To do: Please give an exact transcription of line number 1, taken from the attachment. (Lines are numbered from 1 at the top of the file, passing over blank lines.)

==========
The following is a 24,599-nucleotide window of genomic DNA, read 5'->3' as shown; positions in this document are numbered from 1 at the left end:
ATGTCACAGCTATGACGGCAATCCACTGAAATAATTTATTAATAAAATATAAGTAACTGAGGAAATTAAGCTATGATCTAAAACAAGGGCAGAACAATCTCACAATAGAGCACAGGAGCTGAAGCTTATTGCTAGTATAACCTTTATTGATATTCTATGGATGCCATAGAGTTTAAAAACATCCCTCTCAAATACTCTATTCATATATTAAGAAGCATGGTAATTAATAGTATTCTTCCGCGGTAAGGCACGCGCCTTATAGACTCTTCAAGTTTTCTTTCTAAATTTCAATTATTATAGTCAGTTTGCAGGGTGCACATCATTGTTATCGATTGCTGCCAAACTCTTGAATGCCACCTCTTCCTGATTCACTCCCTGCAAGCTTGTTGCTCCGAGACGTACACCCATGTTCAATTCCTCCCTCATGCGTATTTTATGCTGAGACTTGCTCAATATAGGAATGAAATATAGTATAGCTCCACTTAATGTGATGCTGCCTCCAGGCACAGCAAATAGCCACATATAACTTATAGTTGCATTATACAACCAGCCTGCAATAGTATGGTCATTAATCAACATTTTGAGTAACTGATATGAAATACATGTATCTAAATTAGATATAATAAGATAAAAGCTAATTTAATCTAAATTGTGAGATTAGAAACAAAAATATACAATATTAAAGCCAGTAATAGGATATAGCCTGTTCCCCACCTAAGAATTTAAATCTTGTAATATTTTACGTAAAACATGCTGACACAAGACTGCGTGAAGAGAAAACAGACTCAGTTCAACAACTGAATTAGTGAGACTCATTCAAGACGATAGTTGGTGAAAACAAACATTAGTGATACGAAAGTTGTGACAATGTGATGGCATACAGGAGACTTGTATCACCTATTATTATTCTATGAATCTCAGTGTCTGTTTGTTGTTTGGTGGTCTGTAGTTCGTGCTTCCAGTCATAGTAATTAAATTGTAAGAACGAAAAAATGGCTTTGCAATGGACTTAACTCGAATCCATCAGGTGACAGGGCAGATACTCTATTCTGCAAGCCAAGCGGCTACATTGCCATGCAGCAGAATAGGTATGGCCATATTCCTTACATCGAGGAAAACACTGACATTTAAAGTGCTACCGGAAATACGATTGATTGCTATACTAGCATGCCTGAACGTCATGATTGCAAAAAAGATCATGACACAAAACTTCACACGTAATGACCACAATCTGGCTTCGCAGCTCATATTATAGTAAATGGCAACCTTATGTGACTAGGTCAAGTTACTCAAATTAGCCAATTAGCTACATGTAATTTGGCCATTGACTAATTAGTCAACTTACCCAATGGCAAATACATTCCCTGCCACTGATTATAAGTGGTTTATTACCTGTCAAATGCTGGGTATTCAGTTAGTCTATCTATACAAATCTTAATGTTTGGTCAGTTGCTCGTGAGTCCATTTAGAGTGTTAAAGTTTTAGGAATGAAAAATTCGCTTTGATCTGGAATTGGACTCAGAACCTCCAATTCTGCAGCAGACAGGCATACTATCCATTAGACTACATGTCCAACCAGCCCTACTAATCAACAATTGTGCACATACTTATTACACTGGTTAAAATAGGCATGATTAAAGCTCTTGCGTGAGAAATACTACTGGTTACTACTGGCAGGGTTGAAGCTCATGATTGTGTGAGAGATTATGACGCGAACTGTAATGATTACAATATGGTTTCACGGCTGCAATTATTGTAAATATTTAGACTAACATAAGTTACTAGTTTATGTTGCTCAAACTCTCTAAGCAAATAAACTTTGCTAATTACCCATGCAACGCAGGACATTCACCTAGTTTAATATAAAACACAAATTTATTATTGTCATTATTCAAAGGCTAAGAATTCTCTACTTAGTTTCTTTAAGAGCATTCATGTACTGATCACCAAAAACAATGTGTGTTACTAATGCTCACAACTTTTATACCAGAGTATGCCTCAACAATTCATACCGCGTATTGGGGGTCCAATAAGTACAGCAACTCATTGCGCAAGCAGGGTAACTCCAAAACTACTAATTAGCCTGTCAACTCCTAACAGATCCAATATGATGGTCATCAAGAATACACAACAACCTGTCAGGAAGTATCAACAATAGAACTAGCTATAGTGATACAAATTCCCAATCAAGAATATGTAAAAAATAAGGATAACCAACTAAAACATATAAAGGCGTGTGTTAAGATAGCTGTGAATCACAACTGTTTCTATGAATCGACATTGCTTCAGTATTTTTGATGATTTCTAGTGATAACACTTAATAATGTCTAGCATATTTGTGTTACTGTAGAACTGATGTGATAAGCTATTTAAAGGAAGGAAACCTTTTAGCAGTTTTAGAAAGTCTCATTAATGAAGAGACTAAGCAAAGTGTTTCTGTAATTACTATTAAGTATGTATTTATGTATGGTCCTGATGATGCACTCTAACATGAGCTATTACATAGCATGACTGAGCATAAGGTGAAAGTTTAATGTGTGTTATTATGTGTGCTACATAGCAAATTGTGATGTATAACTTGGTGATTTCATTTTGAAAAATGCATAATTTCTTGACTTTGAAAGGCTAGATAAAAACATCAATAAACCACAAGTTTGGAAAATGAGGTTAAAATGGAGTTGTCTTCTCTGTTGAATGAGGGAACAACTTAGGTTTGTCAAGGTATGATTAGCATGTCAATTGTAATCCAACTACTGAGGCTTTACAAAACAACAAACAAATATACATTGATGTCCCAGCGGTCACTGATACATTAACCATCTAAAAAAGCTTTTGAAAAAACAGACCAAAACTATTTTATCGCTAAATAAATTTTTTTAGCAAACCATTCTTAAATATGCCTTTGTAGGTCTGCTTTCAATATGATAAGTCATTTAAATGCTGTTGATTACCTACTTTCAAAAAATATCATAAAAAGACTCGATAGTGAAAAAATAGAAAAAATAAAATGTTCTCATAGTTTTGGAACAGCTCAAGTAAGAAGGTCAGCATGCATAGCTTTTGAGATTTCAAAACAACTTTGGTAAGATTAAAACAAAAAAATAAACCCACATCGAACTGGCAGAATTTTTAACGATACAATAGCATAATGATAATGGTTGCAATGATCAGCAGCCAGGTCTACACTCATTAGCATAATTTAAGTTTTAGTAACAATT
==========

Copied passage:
The following is a 24,599-nucleotide window of genomic DNA, read 5'->3' as shown; positions in this document are numbered from 1 at the left end: